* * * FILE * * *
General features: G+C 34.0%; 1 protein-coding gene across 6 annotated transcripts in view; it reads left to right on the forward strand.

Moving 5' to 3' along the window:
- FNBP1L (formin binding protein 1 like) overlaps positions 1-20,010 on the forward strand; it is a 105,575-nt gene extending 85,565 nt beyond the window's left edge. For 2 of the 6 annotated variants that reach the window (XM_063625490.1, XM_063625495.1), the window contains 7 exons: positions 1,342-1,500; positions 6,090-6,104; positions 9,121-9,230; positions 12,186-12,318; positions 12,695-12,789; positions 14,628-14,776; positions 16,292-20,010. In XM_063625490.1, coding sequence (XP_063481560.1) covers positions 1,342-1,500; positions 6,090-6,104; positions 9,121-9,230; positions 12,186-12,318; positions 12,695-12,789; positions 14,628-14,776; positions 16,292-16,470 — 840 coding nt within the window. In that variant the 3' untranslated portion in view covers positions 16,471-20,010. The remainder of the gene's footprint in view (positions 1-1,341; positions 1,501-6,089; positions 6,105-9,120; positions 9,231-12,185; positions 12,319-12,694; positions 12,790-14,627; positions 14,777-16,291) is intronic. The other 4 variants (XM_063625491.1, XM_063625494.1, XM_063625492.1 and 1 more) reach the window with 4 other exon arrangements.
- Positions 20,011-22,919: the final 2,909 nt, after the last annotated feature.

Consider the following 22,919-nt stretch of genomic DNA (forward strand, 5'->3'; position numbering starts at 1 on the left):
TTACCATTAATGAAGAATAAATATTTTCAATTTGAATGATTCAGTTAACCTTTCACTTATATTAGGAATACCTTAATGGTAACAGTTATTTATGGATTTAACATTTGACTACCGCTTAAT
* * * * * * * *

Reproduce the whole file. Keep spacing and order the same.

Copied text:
General features: G+C 34.0%; 1 protein-coding gene across 6 annotated transcripts in view; it reads left to right on the forward strand.

Moving 5' to 3' along the window:
- FNBP1L (formin binding protein 1 like) overlaps positions 1-20,010 on the forward strand; it is a 105,575-nt gene extending 85,565 nt beyond the window's left edge. For 2 of the 6 annotated variants that reach the window (XM_063625490.1, XM_063625495.1), the window contains 7 exons: positions 1,342-1,500; positions 6,090-6,104; positions 9,121-9,230; positions 12,186-12,318; positions 12,695-12,789; positions 14,628-14,776; positions 16,292-20,010. In XM_063625490.1, coding sequence (XP_063481560.1) covers positions 1,342-1,500; positions 6,090-6,104; positions 9,121-9,230; positions 12,186-12,318; positions 12,695-12,789; positions 14,628-14,776; positions 16,292-16,470 — 840 coding nt within the window. In that variant the 3' untranslated portion in view covers positions 16,471-20,010. The remainder of the gene's footprint in view (positions 1-1,341; positions 1,501-6,089; positions 6,105-9,120; positions 9,231-12,185; positions 12,319-12,694; positions 12,790-14,627; positions 14,777-16,291) is intronic. The other 4 variants (XM_063625491.1, XM_063625494.1, XM_063625492.1 and 1 more) reach the window with 4 other exon arrangements.
- Positions 20,011-22,919: the final 2,909 nt, after the last annotated feature.

Consider the following 22,919-nt stretch of genomic DNA (forward strand, 5'->3'; position numbering starts at 1 on the left):
TTACCATTAATGAAGAATAAATATTTTCAATTTGAATGATTCAGTTAACCTTTCACTTATATTAGGAATACCTTAATGGTAACAGTTATTTATGGATTTAACATTTGACTACCGCTTAAT